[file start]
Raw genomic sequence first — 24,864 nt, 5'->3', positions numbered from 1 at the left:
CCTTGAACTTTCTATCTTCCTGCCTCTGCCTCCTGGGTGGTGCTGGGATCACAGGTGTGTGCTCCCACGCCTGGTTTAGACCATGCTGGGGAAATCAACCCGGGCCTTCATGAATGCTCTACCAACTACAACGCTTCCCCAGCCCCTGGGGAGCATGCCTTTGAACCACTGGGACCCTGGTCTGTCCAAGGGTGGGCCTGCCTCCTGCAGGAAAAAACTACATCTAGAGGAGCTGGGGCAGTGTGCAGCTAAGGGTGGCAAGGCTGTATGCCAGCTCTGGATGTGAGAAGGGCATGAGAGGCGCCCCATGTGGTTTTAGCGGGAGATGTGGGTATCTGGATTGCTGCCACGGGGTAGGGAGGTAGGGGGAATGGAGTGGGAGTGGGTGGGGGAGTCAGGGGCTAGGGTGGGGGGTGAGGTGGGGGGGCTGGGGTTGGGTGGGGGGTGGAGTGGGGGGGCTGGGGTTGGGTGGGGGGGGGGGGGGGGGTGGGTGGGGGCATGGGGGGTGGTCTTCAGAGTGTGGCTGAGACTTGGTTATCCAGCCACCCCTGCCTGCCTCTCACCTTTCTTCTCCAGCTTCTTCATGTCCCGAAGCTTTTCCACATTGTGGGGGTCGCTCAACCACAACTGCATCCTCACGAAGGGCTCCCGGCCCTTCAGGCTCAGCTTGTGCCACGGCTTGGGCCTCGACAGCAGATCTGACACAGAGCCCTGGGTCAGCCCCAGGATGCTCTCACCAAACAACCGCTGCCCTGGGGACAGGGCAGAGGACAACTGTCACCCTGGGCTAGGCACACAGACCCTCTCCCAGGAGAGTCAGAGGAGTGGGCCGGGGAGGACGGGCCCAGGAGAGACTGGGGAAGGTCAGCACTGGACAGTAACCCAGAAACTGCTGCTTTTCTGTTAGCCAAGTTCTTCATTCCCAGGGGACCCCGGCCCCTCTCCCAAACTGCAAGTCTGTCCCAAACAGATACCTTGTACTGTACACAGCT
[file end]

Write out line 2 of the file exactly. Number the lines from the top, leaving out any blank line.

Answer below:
CCTTGAACTTTCTATCTTCCTGCCTCTGCCTCCTGGGTGGTGCTGGGATCACAGGTGTGTGCTCCCACGCCTGGTTTAGACCATGCTGGGGAAATCAACCCGGGCCTTCATGAATGCTCTACCAACTACAACGCTTCCCCAGCCCCTGGGGAGCATGCCTTTGAACCACTGGGACCCTGGTCTGTCCAAGGGTGGGCCTGCCTCCTGCAGGAAAAAACTACATCTAGAGGAGCTGGGGCAGTGTGCAGCTAAGGGTGGCAAGGCTGTATGCCAGCTCTGGATGTGAGAAGGGCATGAGAGGCGCCCCATGTGGTTTTAGCGGGAGATGTGGGTATCTGGATTGCTGCCACGGGGTAGGGAGGTAGGGGGAATGGAGTGGGAGTGGGTGGGGGAGTCAGGGGCTAGGGTGGGGGGTGAGGTGGGGGGGCTGGGGTTGGGTGGGGGGTGGAGTGGGGGGGCTGGGGTTGGGTGGGGGGGGGGGGGGGGGTGGGTGGGGGCATGGGGGGTGGTCTTCAGAGTGTGGCTGAGACTTGGTTATCCAGCCACCCCTGCCTGCCTCTCACCTTTCTTCTCCAGCTTCTTCATGTCCCGAAGCTTTTCCACATTGTGGGGGTCGCTCAACCACAACTGCATCCTCACGAAGGGCTCCCGGCCCTTCAGGCTCAGCTTGTGCCACGGCTTGGGCCTCGACAGCAGATCTGACACAGAGCCCTGGGTCAGCCCCAGGATGCTCTCACCAAACAACCGCTGCCCTGGGGACAGGGCAGAGGACAACTGTCACCCTGGGCTAGGCACACAGACCCTCTCCCAGGAGAGTCAGAGGAGTGGGCCGGGGAGGACGGGCCCAGGAGAGACTGGGGAAGGTCAGCACTGGACAGTAACCCAGAAACTGCTGCTTTTCTGTTAGCCAAGTTCTTCATTCCCAGGGGACCCCGGCCCCTCTCCCAAACTGCAAGTCTGTCCCAAACAGATACCTTGTACTGTACACAGCT